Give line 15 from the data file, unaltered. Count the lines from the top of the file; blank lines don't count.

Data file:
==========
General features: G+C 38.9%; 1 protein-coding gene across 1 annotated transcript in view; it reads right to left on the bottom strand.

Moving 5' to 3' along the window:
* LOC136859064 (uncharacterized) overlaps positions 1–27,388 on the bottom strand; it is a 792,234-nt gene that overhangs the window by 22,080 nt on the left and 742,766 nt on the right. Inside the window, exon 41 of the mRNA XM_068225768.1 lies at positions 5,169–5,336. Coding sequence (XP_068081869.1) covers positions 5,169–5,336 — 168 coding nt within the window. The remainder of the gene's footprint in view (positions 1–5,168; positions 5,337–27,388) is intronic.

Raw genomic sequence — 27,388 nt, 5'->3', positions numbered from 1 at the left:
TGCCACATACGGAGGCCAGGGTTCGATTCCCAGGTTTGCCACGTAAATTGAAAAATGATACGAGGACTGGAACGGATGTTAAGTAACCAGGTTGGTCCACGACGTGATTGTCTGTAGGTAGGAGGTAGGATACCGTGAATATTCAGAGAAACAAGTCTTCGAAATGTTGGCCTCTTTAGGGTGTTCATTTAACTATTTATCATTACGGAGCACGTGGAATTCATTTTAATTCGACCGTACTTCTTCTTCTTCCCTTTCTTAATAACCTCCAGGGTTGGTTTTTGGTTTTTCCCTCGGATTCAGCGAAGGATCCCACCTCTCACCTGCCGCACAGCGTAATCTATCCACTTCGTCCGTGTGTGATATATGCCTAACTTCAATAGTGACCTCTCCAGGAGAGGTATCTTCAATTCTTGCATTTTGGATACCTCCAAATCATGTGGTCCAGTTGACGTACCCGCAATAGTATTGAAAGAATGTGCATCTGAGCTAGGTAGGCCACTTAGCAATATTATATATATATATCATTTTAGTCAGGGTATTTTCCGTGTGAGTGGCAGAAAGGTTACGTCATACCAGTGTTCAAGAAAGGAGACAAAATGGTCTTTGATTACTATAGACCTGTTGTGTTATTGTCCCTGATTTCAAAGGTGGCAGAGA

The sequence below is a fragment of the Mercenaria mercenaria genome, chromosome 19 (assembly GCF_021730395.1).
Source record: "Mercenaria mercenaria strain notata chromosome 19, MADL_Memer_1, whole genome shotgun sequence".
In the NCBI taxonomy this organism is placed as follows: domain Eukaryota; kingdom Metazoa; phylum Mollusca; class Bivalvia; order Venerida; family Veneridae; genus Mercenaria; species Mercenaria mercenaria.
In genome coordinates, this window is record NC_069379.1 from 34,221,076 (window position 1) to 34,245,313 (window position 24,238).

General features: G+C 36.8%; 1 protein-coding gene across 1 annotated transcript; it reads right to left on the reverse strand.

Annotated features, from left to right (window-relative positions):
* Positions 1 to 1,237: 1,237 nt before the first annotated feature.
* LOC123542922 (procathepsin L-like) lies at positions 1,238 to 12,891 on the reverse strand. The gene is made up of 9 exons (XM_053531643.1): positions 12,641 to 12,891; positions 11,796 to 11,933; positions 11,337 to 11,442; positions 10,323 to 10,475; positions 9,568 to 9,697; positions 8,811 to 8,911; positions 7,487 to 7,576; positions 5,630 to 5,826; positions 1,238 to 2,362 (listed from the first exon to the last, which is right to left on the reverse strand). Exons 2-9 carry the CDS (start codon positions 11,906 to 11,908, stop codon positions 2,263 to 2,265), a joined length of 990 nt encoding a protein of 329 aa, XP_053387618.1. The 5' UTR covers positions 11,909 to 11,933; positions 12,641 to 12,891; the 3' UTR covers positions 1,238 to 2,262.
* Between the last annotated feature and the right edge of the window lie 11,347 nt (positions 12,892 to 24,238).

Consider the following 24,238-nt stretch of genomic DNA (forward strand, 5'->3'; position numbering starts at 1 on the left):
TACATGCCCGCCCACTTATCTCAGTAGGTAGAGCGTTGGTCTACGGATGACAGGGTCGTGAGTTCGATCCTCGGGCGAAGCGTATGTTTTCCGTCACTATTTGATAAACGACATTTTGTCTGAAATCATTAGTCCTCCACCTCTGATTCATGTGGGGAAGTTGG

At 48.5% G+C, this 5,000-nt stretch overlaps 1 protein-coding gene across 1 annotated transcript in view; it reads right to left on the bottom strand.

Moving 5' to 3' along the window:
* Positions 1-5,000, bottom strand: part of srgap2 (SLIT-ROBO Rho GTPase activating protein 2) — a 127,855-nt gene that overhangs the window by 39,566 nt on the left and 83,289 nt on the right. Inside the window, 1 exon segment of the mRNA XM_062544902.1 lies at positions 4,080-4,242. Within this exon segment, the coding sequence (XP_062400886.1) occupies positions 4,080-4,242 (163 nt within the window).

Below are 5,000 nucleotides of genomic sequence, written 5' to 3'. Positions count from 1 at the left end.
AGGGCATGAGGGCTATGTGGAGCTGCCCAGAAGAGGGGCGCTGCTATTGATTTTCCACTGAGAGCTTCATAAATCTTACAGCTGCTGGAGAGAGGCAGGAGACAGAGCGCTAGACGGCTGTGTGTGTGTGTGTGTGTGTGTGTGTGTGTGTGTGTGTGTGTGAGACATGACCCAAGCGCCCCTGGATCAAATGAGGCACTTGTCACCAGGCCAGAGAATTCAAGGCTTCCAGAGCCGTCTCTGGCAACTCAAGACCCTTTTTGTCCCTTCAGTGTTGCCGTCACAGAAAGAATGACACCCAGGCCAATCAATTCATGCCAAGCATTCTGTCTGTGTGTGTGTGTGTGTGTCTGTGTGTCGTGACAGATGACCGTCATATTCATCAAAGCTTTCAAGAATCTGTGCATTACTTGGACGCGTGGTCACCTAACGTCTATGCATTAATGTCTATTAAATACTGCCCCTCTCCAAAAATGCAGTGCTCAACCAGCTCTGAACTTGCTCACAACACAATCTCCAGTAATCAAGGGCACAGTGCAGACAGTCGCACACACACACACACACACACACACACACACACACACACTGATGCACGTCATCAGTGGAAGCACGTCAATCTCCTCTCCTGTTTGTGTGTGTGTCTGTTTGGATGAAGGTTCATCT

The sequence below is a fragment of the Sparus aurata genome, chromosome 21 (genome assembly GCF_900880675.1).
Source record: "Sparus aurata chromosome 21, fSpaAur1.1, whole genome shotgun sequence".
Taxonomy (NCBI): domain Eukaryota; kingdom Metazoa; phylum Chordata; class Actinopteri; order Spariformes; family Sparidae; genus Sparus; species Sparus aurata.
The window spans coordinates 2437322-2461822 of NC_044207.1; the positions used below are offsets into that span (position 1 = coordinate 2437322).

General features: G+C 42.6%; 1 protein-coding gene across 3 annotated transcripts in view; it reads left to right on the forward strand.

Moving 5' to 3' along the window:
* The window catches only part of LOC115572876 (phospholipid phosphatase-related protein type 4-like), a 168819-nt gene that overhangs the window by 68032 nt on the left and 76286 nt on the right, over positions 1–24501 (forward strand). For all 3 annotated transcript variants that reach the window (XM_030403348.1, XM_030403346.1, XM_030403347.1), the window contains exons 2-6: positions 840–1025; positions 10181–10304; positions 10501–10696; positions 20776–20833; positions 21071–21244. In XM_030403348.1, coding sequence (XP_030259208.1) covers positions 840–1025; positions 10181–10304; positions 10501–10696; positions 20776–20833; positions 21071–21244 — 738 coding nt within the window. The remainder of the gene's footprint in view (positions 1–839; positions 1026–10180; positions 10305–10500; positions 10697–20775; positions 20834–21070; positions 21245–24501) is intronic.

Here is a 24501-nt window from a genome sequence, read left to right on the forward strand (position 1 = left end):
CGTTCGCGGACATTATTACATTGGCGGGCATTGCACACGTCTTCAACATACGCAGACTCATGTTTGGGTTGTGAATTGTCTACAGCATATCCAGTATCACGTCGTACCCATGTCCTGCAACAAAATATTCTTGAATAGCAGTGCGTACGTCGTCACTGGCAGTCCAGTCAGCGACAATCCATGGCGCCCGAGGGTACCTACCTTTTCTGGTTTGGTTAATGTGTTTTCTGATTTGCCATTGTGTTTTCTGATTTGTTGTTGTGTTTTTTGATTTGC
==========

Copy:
Consider the following 24,238-nt stretch of genomic DNA (forward strand, 5'->3'; position numbering starts at 1 on the left):